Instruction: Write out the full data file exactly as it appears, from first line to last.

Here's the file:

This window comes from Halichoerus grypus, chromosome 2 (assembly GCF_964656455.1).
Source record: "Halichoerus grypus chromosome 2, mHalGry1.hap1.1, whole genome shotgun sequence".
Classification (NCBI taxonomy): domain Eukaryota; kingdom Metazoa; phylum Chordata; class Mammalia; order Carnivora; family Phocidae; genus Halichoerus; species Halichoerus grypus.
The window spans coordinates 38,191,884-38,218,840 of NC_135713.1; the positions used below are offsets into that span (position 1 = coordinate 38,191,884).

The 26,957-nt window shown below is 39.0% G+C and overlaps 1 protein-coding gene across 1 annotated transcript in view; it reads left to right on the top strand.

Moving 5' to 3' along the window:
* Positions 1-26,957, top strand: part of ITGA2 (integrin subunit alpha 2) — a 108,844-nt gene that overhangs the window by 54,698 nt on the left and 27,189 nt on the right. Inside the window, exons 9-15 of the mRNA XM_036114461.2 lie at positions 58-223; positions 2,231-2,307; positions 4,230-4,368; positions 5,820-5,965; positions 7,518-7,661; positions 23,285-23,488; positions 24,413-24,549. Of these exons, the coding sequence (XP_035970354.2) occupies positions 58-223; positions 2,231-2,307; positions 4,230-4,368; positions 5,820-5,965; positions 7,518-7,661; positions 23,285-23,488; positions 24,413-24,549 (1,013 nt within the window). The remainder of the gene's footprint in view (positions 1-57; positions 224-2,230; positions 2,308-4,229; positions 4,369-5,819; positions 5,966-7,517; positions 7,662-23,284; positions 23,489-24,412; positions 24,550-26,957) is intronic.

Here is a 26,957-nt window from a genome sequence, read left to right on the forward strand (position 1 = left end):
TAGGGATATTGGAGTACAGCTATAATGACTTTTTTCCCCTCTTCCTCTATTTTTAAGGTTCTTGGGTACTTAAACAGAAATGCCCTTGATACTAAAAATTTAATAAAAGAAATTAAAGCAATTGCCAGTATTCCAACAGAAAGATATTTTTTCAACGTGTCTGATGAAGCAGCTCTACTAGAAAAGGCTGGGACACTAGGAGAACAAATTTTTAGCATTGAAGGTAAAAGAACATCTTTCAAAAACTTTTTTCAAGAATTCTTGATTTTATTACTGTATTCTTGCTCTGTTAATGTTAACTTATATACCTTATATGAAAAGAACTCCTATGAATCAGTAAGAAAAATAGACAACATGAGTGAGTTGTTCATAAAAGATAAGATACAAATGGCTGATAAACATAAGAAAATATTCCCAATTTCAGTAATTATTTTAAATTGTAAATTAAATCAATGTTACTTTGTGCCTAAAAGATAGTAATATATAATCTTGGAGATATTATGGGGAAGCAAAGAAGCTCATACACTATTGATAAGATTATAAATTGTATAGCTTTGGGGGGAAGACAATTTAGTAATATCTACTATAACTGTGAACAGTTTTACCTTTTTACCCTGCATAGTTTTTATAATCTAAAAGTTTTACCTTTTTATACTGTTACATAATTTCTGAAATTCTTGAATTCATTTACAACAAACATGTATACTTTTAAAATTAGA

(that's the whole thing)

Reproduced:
This window comes from Halichoerus grypus, chromosome 2 (assembly GCF_964656455.1).
Source record: "Halichoerus grypus chromosome 2, mHalGry1.hap1.1, whole genome shotgun sequence".
Classification (NCBI taxonomy): domain Eukaryota; kingdom Metazoa; phylum Chordata; class Mammalia; order Carnivora; family Phocidae; genus Halichoerus; species Halichoerus grypus.
The window spans coordinates 38,191,884-38,218,840 of NC_135713.1; the positions used below are offsets into that span (position 1 = coordinate 38,191,884).

The 26,957-nt window shown below is 39.0% G+C and overlaps 1 protein-coding gene across 1 annotated transcript in view; it reads left to right on the top strand.

Moving 5' to 3' along the window:
* Positions 1-26,957, top strand: part of ITGA2 (integrin subunit alpha 2) — a 108,844-nt gene that overhangs the window by 54,698 nt on the left and 27,189 nt on the right. Inside the window, exons 9-15 of the mRNA XM_036114461.2 lie at positions 58-223; positions 2,231-2,307; positions 4,230-4,368; positions 5,820-5,965; positions 7,518-7,661; positions 23,285-23,488; positions 24,413-24,549. Of these exons, the coding sequence (XP_035970354.2) occupies positions 58-223; positions 2,231-2,307; positions 4,230-4,368; positions 5,820-5,965; positions 7,518-7,661; positions 23,285-23,488; positions 24,413-24,549 (1,013 nt within the window). The remainder of the gene's footprint in view (positions 1-57; positions 224-2,230; positions 2,308-4,229; positions 4,369-5,819; positions 5,966-7,517; positions 7,662-23,284; positions 23,489-24,412; positions 24,550-26,957) is intronic.

Here is a 26,957-nt window from a genome sequence, read left to right on the forward strand (position 1 = left end):
TAGGGATATTGGAGTACAGCTATAATGACTTTTTTCCCCTCTTCCTCTATTTTTAAGGTTCTTGGGTACTTAAACAGAAATGCCCTTGATACTAAAAATTTAATAAAAGAAATTAAAGCAATTGCCAGTATTCCAACAGAAAGATATTTTTTCAACGTGTCTGATGAAGCAGCTCTACTAGAAAAGGCTGGGACACTAGGAGAACAAATTTTTAGCATTGAAGGTAAAAGAACATCTTTCAAAAACTTTTTTCAAGAATTCTTGATTTTATTACTGTATTCTTGCTCTGTTAATGTTAACTTATATACCTTATATGAAAAGAACTCCTATGAATCAGTAAGAAAAATAGACAACATGAGTGAGTTGTTCATAAAAGATAAGATACAAATGGCTGATAAACATAAGAAAATATTCCCAATTTCAGTAATTATTTTAAATTGTAAATTAAATCAATGTTACTTTGTGCCTAAAAGATAGTAATATATAATCTTGGAGATATTATGGGGAAGCAAAGAAGCTCATACACTATTGATAAGATTATAAATTGTATAGCTTTGGGGGGAAGACAATTTAGTAATATCTACTATAACTGTGAACAGTTTTACCTTTTTACCCTGCATAGTTTTTATAATCTAAAAGTTTTACCTTTTTATACTGTTACATAATTTCTGAAATTCTTGAATTCATTTACAACAAACATGTATACTTTTAAAATTAGA